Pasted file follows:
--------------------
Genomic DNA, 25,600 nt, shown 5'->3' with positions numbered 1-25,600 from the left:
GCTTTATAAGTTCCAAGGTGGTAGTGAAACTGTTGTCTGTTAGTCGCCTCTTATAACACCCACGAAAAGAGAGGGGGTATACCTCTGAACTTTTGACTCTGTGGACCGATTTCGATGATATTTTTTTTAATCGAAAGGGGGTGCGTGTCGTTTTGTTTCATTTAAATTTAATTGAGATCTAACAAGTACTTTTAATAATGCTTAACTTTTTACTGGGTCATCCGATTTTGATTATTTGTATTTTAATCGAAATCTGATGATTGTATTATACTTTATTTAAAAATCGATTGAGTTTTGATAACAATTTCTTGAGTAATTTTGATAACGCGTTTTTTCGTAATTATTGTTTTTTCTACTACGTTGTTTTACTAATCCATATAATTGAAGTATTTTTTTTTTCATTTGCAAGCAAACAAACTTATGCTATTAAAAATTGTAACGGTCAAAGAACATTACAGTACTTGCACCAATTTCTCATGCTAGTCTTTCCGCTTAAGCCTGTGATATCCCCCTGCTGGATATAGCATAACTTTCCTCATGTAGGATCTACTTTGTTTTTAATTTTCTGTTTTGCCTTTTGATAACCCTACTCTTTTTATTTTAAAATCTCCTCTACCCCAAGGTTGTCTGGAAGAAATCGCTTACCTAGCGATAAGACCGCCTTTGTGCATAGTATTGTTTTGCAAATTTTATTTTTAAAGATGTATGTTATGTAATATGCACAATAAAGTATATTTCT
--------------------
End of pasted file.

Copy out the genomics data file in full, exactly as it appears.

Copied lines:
Genomic DNA, 25,600 nt, shown 5'->3' with positions numbered 1-25,600 from the left:
GCTTTATAAGTTCCAAGGTGGTAGTGAAACTGTTGTCTGTTAGTCGCCTCTTATAACACCCACGAAAAGAGAGGGGGTATACCTCTGAACTTTTGACTCTGTGGACCGATTTCGATGATATTTTTTTTAATCGAAAGGGGGTGCGTGTCGTTTTGTTTCATTTAAATTTAATTGAGATCTAACAAGTACTTTTAATAATGCTTAACTTTTTACTGGGTCATCCGATTTTGATTATTTGTATTTTAATCGAAATCTGATGATTGTATTATACTTTATTTAAAAATCGATTGAGTTTTGATAACAATTTCTTGAGTAATTTTGATAACGCGTTTTTTCGTAATTATTGTTTTTTCTACTACGTTGTTTTACTAATCCATATAATTGAAGTATTTTTTTTTTCATTTGCAAGCAAACAAACTTATGCTATTAAAAATTGTAACGGTCAAAGAACATTACAGTACTTGCACCAATTTCTCATGCTAGTCTTTCCGCTTAAGCCTGTGATATCCCCCTGCTGGATATAGCATAACTTTCCTCATGTAGGATCTACTTTGTTTTTAATTTTCTGTTTTGCCTTTTGATAACCCTACTCTTTTTATTTTAAAATCTCCTCTACCCCAAGGTTGTCTGGAAGAAATCGCTTACCTAGCGATAAGACCGCCTTTGTGCATAGTATTGTTTTGCAAATTTTATTTTTAAAGATGTATGTTATGTAATATGCACAATAAAGTATATTTCT